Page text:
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eduardo79

Working as contractor

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Hi

I am looking for advice and opinions about working as a consultant in the games and simulation industry. Few info about me: I am specialized in graphics programming and have about eight years of experience in the industry, largely related to the development of 3D engines and visual effects. Currently I am employed full-time as a senior rendering programmer for a game company, but for the last months I have been toying with the idea of working as a contractor. Fact is, in the office I feel constrained both physically and creatively and I am aiming to improve my quality of life this year. Ideally I would like to work from home or, if impossible for security or logistic reasons, onsite for short periods. Between jobs I would have the freedom to enjoy life at its fullest which, for me, means traveling and spending more time outdoor and doing R&D in the graphics field on my own. Money is not critical as long as I can pay the bills and have the financial means of doing what I enjoy most.

I have already talked with some colleagues of mine about this but they do not seem to have much experience regarding this type of work. The general impression is that consulting for game developers is rare and often limited to sound and network programming, rather then graphics or engines.
So, I am writing here to hear more opinions advices. Are my expectations realistic ? Should I assess the situation by contacting companies directly and ask if they provide contract work? If you have any kind of information on this topic please share.

Thank you,

Manuel

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Why don't you put yourself out there and see what happens? I wouldn't fully commit to it until you have something reliable thought because if things don't pan out then oh well. The only problem with that is conflict of interest.

This is a little off topic of what you were initially asking, but I just want to point this out because it's something I didn't think about when I first start contract work. But...

One thing I have learned, and it's my own fault, is get everything in writting. I have been burnt by this once and I will never do it again. Even though we had a meeting prior to me working and everything was written on the quote it wasn't detailed enough to stand up. Make sure it specifically states the monetary value and what is expected. For isntance, say something like the following:

The project XYZ will be completed with the discussed expectations x and y for $xxx,xxx. Anything beyond these services will be billed at an hourly rate of $xxx.xx.

Also, make sure you define what the expectation are too (which is where I messed up) and make sure they agree to them and sign off on them. If it's a large project make sure you setup milestones and when you reach those milestones you send a bill. This way you're getting paid while you are working on it. The company I did work for was never satisifed and wanted things changed multiple times and it never ended. They initiallly "think they know" what they want, but they never do and will want to change things. I worked on the program for over 2 years and at the end I gave up the source code for $50,000 less than what was agreed to just to be done with it... Don't make that mistake.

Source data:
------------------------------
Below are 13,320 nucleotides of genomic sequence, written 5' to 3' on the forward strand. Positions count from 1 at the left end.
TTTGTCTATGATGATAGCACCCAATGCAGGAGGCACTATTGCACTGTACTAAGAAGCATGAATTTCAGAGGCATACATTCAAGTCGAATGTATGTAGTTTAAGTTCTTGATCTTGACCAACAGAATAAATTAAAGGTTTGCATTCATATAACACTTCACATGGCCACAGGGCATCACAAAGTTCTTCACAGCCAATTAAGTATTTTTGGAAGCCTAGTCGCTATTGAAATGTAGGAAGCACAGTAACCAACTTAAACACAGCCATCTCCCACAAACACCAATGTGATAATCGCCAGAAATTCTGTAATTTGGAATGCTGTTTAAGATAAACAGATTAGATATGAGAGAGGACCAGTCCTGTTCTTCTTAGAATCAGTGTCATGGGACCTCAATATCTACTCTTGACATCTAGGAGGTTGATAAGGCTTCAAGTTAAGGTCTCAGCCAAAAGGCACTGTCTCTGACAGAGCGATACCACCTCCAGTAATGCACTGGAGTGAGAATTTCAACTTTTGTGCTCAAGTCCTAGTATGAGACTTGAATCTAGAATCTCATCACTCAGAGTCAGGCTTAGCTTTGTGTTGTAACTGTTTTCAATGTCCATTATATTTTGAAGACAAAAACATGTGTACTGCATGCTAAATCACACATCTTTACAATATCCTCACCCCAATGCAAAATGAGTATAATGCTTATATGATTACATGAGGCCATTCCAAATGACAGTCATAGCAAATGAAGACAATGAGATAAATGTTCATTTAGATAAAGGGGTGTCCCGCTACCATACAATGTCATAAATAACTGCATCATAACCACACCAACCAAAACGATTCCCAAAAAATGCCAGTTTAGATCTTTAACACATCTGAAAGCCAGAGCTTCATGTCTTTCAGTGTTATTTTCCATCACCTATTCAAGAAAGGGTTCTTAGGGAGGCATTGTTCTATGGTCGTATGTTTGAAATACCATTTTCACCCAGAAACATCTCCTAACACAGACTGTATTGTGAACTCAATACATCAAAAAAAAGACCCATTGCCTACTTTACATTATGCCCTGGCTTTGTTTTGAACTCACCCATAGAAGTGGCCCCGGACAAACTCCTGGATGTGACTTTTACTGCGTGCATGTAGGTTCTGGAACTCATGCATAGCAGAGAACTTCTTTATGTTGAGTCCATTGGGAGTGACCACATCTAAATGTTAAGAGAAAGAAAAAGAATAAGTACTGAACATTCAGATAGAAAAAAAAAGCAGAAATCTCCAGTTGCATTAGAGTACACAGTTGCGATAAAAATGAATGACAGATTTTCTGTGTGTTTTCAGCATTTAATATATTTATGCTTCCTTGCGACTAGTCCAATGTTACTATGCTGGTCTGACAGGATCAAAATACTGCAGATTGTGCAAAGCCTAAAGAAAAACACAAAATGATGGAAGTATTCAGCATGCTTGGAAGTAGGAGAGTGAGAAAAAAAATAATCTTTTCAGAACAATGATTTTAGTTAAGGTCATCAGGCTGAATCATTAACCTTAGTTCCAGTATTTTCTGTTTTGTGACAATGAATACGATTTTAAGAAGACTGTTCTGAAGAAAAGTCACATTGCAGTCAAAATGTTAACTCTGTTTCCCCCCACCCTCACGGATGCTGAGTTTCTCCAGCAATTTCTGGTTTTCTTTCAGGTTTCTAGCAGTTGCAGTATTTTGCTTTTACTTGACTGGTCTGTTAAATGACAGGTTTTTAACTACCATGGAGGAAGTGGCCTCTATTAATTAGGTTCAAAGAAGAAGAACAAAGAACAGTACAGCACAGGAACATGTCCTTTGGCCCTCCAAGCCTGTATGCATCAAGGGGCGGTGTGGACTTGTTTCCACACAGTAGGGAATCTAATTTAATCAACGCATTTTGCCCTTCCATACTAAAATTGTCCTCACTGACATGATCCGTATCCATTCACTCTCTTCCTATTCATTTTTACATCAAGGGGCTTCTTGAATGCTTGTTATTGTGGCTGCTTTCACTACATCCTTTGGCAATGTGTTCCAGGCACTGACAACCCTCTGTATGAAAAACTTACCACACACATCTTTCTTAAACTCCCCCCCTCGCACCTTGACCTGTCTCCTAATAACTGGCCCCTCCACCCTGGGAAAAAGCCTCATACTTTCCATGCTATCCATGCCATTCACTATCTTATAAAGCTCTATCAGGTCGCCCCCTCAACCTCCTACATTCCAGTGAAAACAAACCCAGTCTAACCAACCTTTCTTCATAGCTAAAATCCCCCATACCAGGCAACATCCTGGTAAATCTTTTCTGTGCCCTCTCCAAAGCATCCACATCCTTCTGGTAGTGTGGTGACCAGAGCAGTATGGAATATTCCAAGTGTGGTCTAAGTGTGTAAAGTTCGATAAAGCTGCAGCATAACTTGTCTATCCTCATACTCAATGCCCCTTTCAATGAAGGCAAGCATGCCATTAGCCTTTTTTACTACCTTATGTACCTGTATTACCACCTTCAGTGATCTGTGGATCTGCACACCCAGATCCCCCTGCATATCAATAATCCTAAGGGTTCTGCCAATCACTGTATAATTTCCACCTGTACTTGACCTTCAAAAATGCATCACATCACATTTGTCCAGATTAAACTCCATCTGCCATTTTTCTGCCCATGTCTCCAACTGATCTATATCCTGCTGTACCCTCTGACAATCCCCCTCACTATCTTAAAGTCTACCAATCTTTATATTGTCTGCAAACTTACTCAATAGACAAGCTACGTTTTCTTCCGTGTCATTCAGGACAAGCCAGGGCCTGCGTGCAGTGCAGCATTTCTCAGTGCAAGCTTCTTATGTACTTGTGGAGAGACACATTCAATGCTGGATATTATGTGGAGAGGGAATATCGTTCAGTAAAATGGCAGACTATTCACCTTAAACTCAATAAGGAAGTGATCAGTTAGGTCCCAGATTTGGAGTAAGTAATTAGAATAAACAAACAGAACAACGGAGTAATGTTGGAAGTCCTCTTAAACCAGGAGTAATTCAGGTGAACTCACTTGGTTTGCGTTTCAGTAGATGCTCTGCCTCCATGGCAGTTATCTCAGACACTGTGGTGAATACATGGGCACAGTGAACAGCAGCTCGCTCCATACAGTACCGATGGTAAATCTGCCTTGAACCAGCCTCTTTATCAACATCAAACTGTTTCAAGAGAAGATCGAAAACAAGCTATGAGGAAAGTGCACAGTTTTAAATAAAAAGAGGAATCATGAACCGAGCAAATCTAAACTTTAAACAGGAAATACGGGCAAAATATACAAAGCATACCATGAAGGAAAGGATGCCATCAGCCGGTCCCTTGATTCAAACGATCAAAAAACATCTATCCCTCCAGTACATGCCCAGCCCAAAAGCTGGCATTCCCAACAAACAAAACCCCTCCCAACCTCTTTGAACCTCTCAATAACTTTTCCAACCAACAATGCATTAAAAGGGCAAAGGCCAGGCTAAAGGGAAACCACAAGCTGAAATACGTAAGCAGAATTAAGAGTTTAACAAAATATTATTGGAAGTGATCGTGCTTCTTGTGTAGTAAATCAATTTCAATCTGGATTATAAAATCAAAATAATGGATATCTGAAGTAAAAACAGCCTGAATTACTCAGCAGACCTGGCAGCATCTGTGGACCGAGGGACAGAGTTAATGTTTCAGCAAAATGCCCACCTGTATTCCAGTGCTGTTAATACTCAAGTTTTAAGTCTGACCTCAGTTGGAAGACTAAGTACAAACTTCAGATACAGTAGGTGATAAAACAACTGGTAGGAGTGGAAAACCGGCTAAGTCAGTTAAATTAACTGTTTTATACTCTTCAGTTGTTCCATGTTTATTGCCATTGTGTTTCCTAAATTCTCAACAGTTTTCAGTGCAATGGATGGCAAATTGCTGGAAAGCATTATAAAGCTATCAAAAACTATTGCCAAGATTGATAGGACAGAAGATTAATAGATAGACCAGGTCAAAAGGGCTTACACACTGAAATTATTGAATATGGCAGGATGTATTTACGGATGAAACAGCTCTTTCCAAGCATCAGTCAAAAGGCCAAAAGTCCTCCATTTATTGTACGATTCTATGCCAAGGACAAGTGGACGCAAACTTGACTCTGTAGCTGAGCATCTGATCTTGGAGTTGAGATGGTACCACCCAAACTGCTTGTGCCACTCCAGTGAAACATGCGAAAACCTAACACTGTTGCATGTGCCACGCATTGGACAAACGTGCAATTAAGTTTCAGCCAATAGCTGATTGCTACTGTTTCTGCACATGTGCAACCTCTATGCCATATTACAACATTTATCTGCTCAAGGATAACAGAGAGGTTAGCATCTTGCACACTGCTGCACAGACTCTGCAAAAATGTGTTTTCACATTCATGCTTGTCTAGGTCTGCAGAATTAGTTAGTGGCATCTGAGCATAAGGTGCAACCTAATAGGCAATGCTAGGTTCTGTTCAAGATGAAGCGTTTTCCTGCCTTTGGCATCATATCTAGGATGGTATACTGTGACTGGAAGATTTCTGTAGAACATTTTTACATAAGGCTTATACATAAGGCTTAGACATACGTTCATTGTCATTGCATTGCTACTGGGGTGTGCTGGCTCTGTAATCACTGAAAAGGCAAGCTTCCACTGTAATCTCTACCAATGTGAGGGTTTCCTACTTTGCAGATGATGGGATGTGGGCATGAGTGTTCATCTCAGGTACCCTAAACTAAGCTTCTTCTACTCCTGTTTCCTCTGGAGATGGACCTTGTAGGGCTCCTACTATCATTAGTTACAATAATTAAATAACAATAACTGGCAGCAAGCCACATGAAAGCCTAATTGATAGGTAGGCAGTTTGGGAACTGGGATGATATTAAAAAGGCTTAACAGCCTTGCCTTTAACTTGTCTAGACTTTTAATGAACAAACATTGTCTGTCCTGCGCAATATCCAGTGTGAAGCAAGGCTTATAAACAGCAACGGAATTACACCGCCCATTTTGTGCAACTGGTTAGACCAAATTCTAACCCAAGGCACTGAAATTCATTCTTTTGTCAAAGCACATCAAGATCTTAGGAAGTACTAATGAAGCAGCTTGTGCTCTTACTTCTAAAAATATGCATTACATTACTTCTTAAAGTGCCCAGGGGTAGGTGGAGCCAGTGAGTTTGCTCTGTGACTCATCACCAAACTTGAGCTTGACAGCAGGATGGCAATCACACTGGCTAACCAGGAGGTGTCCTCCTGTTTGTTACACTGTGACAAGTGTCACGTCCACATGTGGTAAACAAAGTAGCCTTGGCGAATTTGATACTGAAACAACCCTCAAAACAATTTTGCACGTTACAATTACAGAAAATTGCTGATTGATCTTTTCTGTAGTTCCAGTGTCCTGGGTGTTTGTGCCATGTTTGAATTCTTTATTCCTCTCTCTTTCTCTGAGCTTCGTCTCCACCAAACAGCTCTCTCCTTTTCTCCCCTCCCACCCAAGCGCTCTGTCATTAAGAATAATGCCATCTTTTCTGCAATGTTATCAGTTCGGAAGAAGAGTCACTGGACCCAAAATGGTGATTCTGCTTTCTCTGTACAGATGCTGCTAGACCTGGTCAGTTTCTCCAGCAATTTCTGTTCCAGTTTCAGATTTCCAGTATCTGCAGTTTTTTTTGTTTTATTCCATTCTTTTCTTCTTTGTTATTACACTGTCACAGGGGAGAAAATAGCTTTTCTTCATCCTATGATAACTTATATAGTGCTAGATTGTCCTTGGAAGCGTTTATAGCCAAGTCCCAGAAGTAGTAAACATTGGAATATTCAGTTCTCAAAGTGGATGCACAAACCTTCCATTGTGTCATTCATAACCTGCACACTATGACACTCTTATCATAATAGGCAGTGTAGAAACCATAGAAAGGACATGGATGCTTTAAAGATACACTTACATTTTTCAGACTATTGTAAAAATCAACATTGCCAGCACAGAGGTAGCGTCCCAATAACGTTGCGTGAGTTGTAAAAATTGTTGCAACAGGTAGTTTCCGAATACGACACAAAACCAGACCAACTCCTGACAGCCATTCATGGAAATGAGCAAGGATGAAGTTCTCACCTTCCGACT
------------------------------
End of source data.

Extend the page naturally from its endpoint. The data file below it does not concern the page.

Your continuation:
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Consulting is usually not needed, as part of the job is the fun to research what you want. If you need some help, you rather brainstorm with your co-workers, than to call for external support. The only two reasons we had consultants was 1. when there was very specialized (next gen) hardware and you could learn faster from someone with experience (usually from the hardware vendors), than by making those errors yourself and 2. when they had some connections inside the company that could convince some manager it would be beneficial to invite those ppl.
No offense (i'm senior gfx engineer myself), but as a senior you don't have any outstanding knowledge I guess, they could pay your consulting or hire any other senior gfx engineer and chances are equally that the work gets done. So, ask yourself, do you have some outstanding qualities? (And that's the reason you'll seek a consultant for sounds/ai/network, as those areas are not that populated with experienced engineers like the rendering/gfx area).

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Consulting is usually not needed, as part of the job is the fun to research what you want. If you need some help, you rather brainstorm with your co-workers, than to call for external support. The only two reasons we had consultants was 1. when there was very specialized (next gen) hardware and you could learn faster from someone with experience (usually from the hardware vendors), than by making those errors yourself and 2. when they had some connections inside the company that could convince some manager it would be beneficial to invite those ppl.
No offense (i'm senior gfx engineer myself), but as a senior you don't have any outstanding knowledge I guess, they could pay your consulting or hire any other senior gfx engineer and chances are equally that the work gets done. So, ask yourself, do you have some outstanding qualities? (And that's the reason you'll seek a consultant for sounds/ai/network, as those areas are not that populated with experienced engineers like the rendering/gfx area).


I don't think it's so much for needing to 'consult' an expert more of you need more bodies on the project and so you contract them for X amount of time.

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